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Setting sail from Miami
Miami is a pulsating modern city, a cultural crossroads where Cuban émigrés rub shoulders with affluent New Yorkers topping up on winter sun, and where you're just as likely to hear Spanish or Caribbean patois being spoken as you are English. Downtown Miami is a destination in its own right, with a host of world class galleries including the fantastic MOCA (Museum of Contemporary Art), but it's still Miami Beach that draws the biggest crowds. The Art Deco district around South Beach is very much back in vogue, with new restaurants, bars and luxury developments sprouting up all over the place.
Bill Baggs Cape Florida State Beach on the tip of Key Biscayne is a great place to get away from the crowds and spot some wildlife.
Cartagena was founded by Spanish conquistadors in 1533, and the beautifully preserved centre is a real highlight of Colombia’s Caribbean coast. The walled old town, the Ciudad Amurallada, is a camera-friendly collection of cobbled streets and colourful, colonial-era buildings.
Panama: Panama City
Nicaragua: San Juan del Sur
The beach town of San Juan del Sur is a popular hangout for surfers, and it’s a nice place to spend some time relaxing. If you’re looking for a more immersive cultural experience then it’s worth taking an excursion to the beautiful colonial town of Granada, an hour and half away on the shores of Lake Nicaragua.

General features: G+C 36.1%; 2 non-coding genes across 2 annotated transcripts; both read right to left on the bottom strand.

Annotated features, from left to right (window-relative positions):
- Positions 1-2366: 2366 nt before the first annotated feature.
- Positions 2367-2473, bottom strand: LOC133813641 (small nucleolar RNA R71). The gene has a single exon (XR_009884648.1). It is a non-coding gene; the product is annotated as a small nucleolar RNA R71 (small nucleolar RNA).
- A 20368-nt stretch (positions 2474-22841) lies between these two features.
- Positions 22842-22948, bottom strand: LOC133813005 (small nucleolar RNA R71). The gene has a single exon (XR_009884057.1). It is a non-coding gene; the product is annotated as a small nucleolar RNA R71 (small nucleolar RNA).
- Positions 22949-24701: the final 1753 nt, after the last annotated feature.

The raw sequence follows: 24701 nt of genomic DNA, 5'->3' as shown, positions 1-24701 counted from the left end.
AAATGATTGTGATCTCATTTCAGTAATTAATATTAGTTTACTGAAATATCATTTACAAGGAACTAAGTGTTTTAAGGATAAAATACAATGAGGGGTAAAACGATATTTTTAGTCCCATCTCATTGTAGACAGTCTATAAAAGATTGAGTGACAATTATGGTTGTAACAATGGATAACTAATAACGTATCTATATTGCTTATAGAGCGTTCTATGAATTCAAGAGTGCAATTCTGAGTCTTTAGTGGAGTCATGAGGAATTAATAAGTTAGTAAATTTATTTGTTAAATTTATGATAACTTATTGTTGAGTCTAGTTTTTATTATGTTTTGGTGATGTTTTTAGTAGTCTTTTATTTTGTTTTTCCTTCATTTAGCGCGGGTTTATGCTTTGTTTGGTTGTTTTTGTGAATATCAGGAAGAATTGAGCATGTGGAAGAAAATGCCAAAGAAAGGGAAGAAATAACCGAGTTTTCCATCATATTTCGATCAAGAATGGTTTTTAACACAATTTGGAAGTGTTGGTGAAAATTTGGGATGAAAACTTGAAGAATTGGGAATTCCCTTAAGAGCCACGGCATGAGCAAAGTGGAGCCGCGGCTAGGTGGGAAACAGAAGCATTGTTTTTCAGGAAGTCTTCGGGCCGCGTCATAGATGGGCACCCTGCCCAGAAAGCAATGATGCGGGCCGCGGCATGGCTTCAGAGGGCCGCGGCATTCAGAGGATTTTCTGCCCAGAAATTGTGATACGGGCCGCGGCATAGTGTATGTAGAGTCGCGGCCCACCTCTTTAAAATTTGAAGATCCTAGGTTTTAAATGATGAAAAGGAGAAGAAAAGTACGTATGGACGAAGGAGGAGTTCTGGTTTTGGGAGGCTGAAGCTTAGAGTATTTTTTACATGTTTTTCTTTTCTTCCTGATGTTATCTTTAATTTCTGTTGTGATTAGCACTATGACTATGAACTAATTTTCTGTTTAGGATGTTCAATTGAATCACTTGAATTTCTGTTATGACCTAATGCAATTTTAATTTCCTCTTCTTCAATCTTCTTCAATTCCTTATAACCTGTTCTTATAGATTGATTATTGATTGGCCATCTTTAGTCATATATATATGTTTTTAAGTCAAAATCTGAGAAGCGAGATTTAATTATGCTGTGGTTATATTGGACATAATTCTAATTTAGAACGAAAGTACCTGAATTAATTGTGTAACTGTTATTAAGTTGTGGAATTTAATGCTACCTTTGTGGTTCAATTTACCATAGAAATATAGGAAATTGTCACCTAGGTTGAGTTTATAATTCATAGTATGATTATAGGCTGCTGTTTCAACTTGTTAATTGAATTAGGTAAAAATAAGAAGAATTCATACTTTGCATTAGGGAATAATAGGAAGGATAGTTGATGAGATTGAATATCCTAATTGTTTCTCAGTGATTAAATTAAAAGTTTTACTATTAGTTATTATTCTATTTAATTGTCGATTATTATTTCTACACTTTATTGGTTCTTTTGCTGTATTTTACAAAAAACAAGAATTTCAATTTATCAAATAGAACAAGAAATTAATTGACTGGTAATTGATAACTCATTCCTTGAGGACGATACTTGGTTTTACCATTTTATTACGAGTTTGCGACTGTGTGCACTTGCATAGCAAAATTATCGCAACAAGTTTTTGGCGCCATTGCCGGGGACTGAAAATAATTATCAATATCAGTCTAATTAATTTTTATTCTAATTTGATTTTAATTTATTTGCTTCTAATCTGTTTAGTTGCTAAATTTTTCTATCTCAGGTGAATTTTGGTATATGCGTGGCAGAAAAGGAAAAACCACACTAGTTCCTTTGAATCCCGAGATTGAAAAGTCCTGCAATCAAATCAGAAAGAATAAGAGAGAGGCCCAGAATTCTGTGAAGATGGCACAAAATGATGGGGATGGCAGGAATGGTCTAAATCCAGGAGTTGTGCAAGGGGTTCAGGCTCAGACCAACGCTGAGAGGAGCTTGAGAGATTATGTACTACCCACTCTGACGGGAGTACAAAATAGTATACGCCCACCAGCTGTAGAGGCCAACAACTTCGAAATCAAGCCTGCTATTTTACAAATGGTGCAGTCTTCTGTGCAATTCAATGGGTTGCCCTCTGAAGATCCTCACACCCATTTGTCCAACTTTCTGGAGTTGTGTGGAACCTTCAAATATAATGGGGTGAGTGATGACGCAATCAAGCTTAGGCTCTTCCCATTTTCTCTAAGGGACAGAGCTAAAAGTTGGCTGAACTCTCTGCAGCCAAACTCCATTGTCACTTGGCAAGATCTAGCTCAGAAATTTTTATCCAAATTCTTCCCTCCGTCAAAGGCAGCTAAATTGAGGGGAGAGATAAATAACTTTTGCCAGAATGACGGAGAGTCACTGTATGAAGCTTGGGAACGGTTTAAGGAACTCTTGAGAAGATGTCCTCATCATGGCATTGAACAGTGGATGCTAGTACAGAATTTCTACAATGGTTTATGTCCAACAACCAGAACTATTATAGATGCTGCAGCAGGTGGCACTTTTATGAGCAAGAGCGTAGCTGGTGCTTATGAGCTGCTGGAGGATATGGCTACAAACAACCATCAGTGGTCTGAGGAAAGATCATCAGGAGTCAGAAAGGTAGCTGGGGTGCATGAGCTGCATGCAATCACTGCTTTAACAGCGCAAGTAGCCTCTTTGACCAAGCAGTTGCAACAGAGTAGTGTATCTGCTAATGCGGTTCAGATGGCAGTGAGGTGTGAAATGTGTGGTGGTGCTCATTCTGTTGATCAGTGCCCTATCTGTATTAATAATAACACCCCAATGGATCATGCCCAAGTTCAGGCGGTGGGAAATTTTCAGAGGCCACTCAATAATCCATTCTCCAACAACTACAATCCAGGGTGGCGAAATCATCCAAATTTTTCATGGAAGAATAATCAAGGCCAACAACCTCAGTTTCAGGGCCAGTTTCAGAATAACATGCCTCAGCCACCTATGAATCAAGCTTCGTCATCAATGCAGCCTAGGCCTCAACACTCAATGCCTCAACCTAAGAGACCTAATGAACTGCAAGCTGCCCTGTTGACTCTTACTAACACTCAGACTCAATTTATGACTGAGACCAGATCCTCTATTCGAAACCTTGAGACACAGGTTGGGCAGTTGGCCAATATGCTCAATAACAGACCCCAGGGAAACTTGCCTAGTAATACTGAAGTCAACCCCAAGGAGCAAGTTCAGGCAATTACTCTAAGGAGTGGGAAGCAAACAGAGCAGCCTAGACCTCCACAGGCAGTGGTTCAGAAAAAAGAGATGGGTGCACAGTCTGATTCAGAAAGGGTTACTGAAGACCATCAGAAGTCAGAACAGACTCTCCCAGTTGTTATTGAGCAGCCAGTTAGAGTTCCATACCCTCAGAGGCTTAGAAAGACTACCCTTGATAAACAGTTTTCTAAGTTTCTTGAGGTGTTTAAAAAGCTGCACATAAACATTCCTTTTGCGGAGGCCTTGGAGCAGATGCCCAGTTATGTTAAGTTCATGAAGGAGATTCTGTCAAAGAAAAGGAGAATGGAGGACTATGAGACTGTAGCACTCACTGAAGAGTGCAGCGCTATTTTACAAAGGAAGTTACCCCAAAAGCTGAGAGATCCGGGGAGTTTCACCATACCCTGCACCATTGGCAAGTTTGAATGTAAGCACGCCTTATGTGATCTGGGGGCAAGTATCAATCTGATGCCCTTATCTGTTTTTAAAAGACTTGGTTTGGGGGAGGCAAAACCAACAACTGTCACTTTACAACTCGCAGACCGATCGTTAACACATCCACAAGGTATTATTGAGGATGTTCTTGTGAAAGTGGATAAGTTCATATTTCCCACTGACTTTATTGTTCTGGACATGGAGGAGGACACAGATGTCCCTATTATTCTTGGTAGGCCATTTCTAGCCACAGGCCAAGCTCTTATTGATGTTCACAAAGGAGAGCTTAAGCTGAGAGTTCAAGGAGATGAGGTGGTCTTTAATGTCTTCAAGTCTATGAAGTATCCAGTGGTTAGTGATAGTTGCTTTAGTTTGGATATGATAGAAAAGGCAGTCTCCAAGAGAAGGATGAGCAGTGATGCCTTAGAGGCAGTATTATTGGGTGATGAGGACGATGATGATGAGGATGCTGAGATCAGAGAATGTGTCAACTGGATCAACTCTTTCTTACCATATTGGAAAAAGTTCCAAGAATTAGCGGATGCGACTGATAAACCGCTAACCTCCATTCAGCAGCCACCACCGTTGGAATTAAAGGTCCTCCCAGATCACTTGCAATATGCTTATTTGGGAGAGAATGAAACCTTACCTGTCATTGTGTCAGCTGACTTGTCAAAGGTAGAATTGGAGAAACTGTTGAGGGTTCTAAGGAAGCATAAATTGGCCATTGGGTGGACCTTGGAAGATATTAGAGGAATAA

Huatulco, on the Pacific coast of Oaxaca, was developed for tourism with a low-rise, eco-friendly approach, a far cry from the likes of Cancún or Acapulco. Four of Huatulco’s nine beautiful bays have been designated as ecological reserves, and there are several villages showcasing traditional Mexican crafts.
Mexico: Cabo San Lucas
The sister towns of Cabo San Lucas and San José del Cabo sit at the tip of Mexico’s Baja California peninsula. The towns themselves are mostly given over to luxury hotels and boisterous nightlife, but the surrounding landscape is characterised by arid arroyos, bristly cacti and rocky coastal outcrops.
United States: Los Angeles
Los Angeles is an energetic, creative place with cultural riches to match any world city, home to Hollywood glamour, the iconic beaches of Venice and Santa Monica, and affluent, image-conscious Beverley Hills.
French Polynesia: Nuku Hiva
Nuku Hiva is the largest of the Marquesas, an island of towering basalt peaks, cliffs and canyons, carpeted with verdant jungle. From the pretty little capital, Taiohae, you can strike out into the unspoilt countryside in search of the island’s many archaeological sites.
French Polynesia: Rangiroa